What to do about Hungary? The European Union last year finally got tough over Hungary’s slide towards authoritarianism but it seems no closer to changing the behaviour of Viktor Orban’s regime. Now as the Hungarian strongman threatens to veto accession talks with Ukraine, the EU’s mettle will really be tested.
Since he returned to power in 2010 Orban has been a constant headache for the EU, despite the relative insignificance of the country he heads (Hungary is only the 17th largest economy in the bloc).
Orban’s cosying up to Russian dictator Vladimir Putin and his hollowing out of Hungarian democracy have made a mockery of the bloc’s self-image as a club of democracies that teaches those values to potential new entrants.
Freedom House categorises Hungary as a hybrid regime, and it is clear that it would not be allowed to join the bloc if it were applying for accession today. In fact it ranks lower as a democracy in Freedom House’s assessment than applicant states Albania, Montenegro and North Macedonia.
Last year the European Commission punished Hungary for its democratic backsliding by freezing €10.4bn of its reconstruction funds, and €22bn of its cohesion funds. This hurt at a time when the Hungarian economy is flatlining and the government budget deficit is worrying financial markets.
But this punishment has led to little significant change inside Hungary and has, if anything, worsened Orban’s behaviour inside the EU.
In the past the Hungarian premier would perform a “peacock dance” in Brussels for domestic voters, but he usually eventually backed down at the summits, winning just minor concessions.
Now Orban is threatening to wreck next week’s European Council summit in Brussels, where the main points on the agenda are opening accession negotiations with Ukraine and providing it with €50bn in much-needed aid.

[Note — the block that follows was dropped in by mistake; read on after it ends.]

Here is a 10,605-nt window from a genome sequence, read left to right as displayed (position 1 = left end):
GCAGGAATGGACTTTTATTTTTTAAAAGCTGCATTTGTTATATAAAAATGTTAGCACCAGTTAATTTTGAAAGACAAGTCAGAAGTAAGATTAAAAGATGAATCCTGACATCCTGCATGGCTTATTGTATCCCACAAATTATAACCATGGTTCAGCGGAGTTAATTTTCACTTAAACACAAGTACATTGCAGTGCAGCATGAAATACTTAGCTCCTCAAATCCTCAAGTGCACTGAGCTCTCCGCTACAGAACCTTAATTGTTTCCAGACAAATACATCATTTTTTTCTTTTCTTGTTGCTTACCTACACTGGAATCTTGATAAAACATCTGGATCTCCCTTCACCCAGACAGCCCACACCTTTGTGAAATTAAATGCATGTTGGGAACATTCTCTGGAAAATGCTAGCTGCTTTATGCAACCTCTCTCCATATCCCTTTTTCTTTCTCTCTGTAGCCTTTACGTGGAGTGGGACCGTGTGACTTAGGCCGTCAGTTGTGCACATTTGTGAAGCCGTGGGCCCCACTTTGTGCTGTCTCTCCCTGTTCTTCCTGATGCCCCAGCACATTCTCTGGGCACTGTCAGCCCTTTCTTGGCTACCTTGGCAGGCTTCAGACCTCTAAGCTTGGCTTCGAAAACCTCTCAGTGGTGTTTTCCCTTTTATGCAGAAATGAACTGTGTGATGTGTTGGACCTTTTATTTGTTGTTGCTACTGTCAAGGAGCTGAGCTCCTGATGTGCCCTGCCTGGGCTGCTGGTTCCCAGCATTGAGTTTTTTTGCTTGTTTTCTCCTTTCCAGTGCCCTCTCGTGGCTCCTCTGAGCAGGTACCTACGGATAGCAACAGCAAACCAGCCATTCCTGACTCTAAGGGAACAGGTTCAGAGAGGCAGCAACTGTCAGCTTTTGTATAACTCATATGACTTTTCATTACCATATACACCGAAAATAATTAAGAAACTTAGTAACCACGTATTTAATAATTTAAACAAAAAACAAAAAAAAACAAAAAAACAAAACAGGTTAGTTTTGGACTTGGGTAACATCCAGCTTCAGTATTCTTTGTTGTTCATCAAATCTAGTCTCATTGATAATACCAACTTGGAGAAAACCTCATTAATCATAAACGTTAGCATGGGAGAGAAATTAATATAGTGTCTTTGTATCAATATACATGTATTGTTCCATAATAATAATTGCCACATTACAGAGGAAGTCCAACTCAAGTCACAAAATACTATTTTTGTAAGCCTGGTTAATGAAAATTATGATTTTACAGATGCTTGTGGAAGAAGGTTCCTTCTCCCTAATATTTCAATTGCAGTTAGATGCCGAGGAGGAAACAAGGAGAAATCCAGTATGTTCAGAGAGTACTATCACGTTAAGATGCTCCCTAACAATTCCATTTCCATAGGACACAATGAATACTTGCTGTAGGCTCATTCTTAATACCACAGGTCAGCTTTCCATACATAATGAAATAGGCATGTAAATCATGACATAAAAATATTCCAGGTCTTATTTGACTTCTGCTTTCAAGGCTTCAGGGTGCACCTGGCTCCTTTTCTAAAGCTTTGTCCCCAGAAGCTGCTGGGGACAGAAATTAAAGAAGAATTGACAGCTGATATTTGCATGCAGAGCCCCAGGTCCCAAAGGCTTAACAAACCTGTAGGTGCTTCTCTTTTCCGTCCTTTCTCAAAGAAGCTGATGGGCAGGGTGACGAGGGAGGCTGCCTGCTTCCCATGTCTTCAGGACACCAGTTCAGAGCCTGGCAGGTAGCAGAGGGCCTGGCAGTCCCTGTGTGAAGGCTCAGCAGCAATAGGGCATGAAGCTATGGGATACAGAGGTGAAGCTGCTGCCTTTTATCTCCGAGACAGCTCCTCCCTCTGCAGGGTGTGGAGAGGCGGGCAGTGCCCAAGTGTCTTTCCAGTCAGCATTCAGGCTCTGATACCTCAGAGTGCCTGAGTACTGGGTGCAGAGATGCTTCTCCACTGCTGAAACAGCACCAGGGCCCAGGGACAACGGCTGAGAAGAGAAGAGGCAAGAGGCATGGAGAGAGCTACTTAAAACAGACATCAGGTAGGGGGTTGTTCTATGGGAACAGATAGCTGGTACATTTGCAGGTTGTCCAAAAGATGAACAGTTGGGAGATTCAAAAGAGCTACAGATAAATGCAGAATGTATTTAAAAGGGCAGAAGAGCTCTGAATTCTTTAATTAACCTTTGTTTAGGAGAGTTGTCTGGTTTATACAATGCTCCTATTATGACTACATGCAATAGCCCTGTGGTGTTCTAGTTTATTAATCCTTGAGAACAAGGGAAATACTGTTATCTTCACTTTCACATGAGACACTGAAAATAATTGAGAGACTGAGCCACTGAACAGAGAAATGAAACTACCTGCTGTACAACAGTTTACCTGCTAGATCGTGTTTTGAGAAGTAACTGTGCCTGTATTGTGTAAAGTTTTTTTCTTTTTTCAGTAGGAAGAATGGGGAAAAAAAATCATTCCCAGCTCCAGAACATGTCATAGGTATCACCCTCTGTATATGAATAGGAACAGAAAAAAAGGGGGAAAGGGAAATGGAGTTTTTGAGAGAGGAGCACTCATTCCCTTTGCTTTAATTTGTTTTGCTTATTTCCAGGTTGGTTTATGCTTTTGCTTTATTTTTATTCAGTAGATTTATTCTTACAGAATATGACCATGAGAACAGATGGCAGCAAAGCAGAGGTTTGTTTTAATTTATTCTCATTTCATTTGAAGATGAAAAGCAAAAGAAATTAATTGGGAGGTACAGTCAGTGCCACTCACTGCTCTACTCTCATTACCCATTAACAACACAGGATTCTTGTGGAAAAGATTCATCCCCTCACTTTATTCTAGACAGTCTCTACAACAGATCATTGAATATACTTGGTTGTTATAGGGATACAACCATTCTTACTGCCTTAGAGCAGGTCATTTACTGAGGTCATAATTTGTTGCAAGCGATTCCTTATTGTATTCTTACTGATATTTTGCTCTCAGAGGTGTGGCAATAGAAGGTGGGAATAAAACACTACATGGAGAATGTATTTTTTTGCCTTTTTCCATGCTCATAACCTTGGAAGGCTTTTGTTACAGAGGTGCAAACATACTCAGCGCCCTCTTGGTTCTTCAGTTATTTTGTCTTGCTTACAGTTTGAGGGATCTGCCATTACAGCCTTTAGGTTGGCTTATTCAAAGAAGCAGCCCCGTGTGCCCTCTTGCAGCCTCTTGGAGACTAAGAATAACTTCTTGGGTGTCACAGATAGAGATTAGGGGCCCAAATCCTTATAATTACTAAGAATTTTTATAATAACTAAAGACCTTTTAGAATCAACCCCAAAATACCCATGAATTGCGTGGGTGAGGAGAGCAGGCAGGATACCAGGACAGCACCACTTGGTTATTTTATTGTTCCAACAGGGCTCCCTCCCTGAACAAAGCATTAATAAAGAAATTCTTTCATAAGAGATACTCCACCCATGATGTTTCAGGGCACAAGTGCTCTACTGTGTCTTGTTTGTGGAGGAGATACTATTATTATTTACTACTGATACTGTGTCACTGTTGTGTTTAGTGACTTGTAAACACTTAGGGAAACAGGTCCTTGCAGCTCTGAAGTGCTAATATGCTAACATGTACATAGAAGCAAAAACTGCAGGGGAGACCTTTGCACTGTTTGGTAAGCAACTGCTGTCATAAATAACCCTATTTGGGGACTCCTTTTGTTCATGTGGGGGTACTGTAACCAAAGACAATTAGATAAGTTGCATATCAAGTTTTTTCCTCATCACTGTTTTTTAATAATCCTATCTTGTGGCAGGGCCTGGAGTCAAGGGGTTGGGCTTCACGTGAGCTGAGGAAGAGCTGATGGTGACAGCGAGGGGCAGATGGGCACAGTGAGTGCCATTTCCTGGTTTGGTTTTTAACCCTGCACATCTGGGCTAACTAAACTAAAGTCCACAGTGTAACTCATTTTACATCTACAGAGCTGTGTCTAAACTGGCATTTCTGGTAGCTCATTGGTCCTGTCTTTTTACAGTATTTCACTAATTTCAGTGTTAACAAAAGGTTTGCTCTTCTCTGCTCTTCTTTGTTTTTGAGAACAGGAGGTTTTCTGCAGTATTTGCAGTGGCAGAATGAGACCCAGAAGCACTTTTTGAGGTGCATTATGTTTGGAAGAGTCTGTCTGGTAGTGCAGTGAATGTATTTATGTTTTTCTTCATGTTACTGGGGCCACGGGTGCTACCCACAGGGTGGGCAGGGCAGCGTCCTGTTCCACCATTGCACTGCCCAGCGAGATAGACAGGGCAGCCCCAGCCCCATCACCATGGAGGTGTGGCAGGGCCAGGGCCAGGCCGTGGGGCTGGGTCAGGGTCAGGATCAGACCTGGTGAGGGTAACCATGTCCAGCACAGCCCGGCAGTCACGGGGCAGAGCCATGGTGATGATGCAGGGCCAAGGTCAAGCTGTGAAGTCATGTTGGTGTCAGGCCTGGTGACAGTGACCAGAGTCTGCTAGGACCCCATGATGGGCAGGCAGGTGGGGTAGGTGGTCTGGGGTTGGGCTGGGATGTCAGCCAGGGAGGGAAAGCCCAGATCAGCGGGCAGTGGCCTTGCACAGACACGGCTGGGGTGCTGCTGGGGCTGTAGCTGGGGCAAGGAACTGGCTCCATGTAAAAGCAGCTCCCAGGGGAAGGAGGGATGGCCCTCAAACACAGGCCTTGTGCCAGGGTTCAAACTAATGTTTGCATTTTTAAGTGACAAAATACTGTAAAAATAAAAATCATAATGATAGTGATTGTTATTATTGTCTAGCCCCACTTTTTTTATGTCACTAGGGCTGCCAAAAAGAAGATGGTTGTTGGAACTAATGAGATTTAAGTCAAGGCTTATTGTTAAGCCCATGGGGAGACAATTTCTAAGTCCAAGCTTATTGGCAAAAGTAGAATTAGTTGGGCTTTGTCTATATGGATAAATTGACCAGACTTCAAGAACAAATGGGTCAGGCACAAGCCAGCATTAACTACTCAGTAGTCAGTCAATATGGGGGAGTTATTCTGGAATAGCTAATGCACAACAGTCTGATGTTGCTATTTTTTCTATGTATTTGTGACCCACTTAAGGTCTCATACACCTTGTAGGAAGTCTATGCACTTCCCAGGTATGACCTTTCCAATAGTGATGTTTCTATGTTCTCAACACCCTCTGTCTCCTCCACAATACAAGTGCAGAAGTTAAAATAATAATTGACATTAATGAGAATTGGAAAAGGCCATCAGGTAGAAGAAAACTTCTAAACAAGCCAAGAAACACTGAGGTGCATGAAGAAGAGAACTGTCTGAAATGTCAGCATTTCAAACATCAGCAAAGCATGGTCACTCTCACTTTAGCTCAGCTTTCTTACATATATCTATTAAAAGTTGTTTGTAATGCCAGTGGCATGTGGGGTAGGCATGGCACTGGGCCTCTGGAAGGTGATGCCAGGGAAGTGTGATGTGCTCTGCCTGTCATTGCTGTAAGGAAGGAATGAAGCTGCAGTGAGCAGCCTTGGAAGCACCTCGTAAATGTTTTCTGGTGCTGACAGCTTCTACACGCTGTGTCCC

He could be bluffing once more, but the EU seems more and more worried that he is deadly serious this time. European Council President Charles Michel visited Budapest last week to try to persuade Orban to cooperate, and the Hungarian premier has now been invited to Paris this weekend for talks with French President Emmanuel Macron.
The EU faces a painful dilemma whether to unfreeze its funding – the only effective weapon it has – in order to bribe Orban to drop his veto, or to stand firm and suffer the embarrassment of a major defeat, one that could have damaging effect on Ukraine’s morale at a time when US support is also in doubt.
There have been persistent rumours that the EU is ready to make a devil’s bargain to release the funding, though it has always been strongly denied by commissioners.
What alternatives does the EU have? The nuclear option would be to use Article 7 to revoke Hungary’s voting rights. This would be fully deserved but it is doubtful the European Council has the stomach for it.
Once Donald Tusk becomes Polish premier later this month, Orban will lose his guaranteed protection from this (Article 7 requires unanimity) but several other countries would also be reluctant to unsheathe this weapon in case it both sets a precedent and precipitates Hungary’s exit from the EU.
The “Plan B” the EU is reported to be considering for the EU aid is to divide up the €50bn into individual allocations for states. However, this creates problems for governments that are already struggling to keep budget deficits within the Stability and Growth Pact limit of 3% of GDP next year.
As for opening accession talks with Ukraine, this requires unanimity and therefore the Hungarian veto cannot be circumvented. Nevertheless much of the preparatory work can continue to be done outside the formal negotiation process, though Ukraine and the EU would miss the hoopla of the official launch of the talks.
Orban clearly believes he is in a strong position, given the EU’s desperation to announce good news for Ukraine, and that time is on his side: the Hungarian economy has turned the corner, and the European Parliamentary Elections in June could swell the radical right-wing presence in the parliament, potentially deterring the new Commission from pursuing Hungary.
There are no good options but that does not mean that the EU should choose the worst one. If it pretends that Hungary has undertaken real reform and releases the funding, then populists inside the EU and in countries queuing to join will take home the message that the bloc’s democratic credentials are just a charade and that they can do anything they want to prolong their rule. Will the EU stand up this time?
This blog first appeared on bne IntelliNews's Editor's Picks. To sign up for the daily Editor's Picks newsletter, please click here.